By: Aaliyah Ellison-McPeters
Prioritizing Maternal Mental Health
It’s impossible to pour from an empty cup. A new baby can often bring a wave of new emotions for a mother, even experienced mothers. Some emotions range from bliss to anxiety, and while pregnancy can be a time of only joy and excitement, many women have different testaments. Mental health isn’t magically protected during pregnancy. Over 80% of mental health issues in pregnant women go unreported. A mother’s mental and emotional health must be prioritized through thorough screenings for anxiety and depression in a strategic way that provides tools for women during pregnancy and postpartum. The physical, social, and natural hormonal changes and disruptions can cause adverse effects on mental health during pregnancy. In cases where mental health problems are acknowledged, it can still be difficult for women to get adequate care. Up to 15% of pregnant women diagnosed with anxiety and depression get connected with appropriate care. Stigma, insurance, lack of time, and more can make it harder for providers to connect patients with treatment. Despite this, women can receive resources from care providers such as an OBGYN, midwife, nurse, or doula.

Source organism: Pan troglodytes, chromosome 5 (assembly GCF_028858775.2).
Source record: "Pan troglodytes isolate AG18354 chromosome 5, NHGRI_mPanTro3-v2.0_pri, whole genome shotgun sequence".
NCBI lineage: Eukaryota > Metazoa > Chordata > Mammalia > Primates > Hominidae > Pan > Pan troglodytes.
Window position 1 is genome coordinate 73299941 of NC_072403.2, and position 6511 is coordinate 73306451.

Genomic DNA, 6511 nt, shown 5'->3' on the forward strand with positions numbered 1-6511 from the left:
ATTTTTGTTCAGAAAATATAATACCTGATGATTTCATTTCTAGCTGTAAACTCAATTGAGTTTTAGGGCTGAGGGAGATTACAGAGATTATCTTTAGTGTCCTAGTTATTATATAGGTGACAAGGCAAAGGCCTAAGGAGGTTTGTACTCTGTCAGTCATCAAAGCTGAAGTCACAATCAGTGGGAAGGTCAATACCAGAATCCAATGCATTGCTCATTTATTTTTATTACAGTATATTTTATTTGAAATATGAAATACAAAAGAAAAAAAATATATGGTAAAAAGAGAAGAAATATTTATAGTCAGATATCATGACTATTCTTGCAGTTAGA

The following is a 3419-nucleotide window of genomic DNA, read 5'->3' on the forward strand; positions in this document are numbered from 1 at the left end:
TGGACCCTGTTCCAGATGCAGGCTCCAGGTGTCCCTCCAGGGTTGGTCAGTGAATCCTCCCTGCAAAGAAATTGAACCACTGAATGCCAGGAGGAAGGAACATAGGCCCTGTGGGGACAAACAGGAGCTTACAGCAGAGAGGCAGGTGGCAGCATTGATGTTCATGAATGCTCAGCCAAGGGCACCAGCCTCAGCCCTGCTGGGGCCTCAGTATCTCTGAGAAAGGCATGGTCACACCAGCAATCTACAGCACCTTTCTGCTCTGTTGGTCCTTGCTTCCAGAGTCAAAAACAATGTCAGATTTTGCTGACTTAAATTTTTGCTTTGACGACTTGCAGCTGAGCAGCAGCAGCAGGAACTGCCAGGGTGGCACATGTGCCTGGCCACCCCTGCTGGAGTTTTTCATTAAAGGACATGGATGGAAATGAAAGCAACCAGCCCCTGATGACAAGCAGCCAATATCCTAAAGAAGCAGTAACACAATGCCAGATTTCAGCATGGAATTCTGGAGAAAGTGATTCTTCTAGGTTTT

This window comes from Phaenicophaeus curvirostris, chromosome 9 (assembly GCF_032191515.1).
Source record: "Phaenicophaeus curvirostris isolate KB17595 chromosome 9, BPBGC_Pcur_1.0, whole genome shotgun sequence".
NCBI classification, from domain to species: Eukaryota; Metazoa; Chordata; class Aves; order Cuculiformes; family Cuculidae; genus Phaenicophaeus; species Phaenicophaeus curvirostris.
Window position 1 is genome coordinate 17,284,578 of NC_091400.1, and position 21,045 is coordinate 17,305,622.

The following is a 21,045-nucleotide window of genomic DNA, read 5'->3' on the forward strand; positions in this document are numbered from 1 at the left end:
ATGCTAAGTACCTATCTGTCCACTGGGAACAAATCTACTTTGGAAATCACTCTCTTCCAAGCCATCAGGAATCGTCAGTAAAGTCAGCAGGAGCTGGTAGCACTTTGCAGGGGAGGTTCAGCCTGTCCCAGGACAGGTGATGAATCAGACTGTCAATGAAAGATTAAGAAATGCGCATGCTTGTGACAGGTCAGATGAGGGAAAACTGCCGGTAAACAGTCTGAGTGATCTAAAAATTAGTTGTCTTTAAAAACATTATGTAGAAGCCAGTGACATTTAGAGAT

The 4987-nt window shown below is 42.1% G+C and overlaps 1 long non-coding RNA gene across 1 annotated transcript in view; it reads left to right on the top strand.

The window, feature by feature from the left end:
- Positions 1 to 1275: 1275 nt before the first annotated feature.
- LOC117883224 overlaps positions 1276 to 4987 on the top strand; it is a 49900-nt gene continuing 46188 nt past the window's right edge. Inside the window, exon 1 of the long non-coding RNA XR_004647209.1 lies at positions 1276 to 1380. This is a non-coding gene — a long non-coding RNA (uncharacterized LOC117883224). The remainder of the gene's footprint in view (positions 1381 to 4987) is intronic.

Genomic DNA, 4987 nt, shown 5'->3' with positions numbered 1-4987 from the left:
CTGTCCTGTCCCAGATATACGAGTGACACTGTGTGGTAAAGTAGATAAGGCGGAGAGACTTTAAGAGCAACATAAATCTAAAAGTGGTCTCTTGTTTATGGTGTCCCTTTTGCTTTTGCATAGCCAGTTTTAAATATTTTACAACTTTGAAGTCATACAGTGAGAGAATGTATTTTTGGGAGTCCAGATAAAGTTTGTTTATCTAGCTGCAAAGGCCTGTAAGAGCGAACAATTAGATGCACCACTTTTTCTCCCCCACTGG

Basic Newborn Care
During pregnancy, it’s helpful for expectant parents to take newborn care classes to help prepare for the arrival of a new baby. These classes can help with the anxiety many new parents face before the transition of bringing their new baby home. Primary newborn care includes: correctly handling a newborn, which involves proper neck support; changing diapers; bathing, soothing techniques; dressing/swaddling; and feeding and burping a newborn. Before leaving the hospital or birthing center, it’s helpful to inquire about home visits by a healthcare provider or nurse. If breastfeeding, asking if a lactation consultant can come to your home to provide further support can be helpful for new parents. Many midwives offer postpartum follow-ups to mothers having homebirths for the first ten days or more as needed. If planning a homebirth, ask your midwife about her standard postpartum follow-up appointments and tailor a plan that will benefit your postpartum period and family best. When caring for a newborn within the first few days/weeks post-birth, it’s essential to understand how to clean and care for vulnerable areas adequately, such as the umbilical cord and healing circumcisions. Proper hand hygiene is vital before coming in contact with a newborn; wash hands with soap and water before handling the new baby.